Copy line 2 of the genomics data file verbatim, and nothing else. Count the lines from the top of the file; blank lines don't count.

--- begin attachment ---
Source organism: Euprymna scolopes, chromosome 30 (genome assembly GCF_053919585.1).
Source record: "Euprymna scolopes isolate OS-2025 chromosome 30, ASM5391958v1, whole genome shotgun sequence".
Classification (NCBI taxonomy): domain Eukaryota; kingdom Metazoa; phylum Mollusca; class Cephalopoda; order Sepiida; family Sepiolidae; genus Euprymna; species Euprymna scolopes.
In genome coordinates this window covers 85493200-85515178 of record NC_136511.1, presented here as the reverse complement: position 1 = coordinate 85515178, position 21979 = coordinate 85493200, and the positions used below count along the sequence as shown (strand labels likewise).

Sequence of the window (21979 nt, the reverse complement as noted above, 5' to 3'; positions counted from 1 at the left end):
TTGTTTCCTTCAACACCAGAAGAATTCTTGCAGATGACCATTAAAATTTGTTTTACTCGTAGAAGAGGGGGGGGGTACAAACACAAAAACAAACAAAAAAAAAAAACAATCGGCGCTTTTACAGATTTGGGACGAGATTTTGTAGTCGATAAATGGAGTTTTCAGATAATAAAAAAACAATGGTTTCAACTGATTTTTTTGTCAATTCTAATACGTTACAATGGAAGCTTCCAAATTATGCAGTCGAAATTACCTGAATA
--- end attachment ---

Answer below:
Source record: "Euprymna scolopes isolate OS-2025 chromosome 30, ASM5391958v1, whole genome shotgun sequence".